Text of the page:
August 4, 2007
A racial divide emerged early in the Michael Vick dogfighting case and has persisted since his arraignment last week in federal court in Richmond.
The Atlanta Falcons quarterback has pleaded not guilty to federal dogfighting conspiracy charges. The brutal acts alleged in the indictment have prompted anti-Vick protests and have cost the player several lucrative endorsement deals.
At protests, the overwhelming majority of Vick's critics are white while his supporters are mostly black.
Earnest Hardy Senior lives next door to Vick's property in Surry County where authorities say the dogfighting enterprise operated. He calls the case a witch hunt targeting a successful black man.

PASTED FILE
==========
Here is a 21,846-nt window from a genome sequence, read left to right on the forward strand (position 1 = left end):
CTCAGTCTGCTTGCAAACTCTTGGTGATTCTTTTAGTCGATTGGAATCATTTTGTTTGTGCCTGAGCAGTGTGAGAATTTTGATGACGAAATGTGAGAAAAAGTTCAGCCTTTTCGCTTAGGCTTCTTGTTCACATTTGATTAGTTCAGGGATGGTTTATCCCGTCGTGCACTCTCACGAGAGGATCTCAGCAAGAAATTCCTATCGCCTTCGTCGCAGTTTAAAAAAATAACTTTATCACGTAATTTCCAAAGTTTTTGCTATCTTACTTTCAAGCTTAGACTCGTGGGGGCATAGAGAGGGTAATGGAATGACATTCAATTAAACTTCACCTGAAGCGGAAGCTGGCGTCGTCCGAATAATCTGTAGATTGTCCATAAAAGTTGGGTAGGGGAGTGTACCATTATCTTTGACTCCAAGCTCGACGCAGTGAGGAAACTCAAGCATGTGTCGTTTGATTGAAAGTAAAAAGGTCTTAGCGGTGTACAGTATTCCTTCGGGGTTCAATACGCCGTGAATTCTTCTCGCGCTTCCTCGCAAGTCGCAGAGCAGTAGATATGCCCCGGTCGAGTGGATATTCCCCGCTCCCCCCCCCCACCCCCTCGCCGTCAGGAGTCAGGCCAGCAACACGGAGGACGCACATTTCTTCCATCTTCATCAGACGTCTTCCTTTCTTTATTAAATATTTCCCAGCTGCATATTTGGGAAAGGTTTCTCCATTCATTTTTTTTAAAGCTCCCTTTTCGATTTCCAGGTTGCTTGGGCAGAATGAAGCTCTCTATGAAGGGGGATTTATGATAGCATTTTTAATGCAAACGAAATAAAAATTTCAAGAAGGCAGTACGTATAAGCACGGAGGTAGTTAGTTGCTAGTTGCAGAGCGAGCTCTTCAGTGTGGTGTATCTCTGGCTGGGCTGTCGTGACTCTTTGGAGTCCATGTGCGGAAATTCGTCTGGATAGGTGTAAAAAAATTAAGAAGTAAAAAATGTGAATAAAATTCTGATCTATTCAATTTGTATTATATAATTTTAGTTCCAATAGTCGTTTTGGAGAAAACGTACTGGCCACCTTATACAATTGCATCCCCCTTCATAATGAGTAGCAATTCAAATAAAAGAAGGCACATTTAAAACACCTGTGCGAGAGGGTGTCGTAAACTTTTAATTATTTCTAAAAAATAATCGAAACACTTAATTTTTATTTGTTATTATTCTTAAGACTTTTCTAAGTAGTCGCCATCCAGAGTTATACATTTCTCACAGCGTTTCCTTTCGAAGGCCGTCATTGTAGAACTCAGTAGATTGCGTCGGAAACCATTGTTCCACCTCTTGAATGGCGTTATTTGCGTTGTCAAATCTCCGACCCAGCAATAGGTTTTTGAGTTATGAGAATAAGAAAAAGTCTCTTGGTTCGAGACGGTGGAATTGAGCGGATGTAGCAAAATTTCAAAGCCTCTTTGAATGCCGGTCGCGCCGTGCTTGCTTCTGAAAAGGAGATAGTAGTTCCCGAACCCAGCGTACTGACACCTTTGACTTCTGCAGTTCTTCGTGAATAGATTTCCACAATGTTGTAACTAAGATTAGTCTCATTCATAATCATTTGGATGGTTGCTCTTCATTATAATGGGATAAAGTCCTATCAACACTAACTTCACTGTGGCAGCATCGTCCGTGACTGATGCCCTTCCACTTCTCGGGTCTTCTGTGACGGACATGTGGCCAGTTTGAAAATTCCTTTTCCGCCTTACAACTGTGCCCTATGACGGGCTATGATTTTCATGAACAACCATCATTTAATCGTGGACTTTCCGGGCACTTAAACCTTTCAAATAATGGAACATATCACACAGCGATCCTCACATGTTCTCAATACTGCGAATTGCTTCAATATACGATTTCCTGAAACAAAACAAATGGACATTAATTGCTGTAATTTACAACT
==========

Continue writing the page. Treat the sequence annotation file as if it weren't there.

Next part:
Gerald Rose of the Atlanta-based New Order National Human Rights Organization says the backlash against Vick is similar to previous smear campaigns targeting famous black men from Kobe Bryant to Michael Jackson.
However, a spokesman for People for the Ethical Treatment of Animals says the issue isn't racial. Dan Shannon says the animal rights group would be protesting just as loudly if the accused was Peyton Manning or Brett Favre. Those two NFL quarterbacks are white.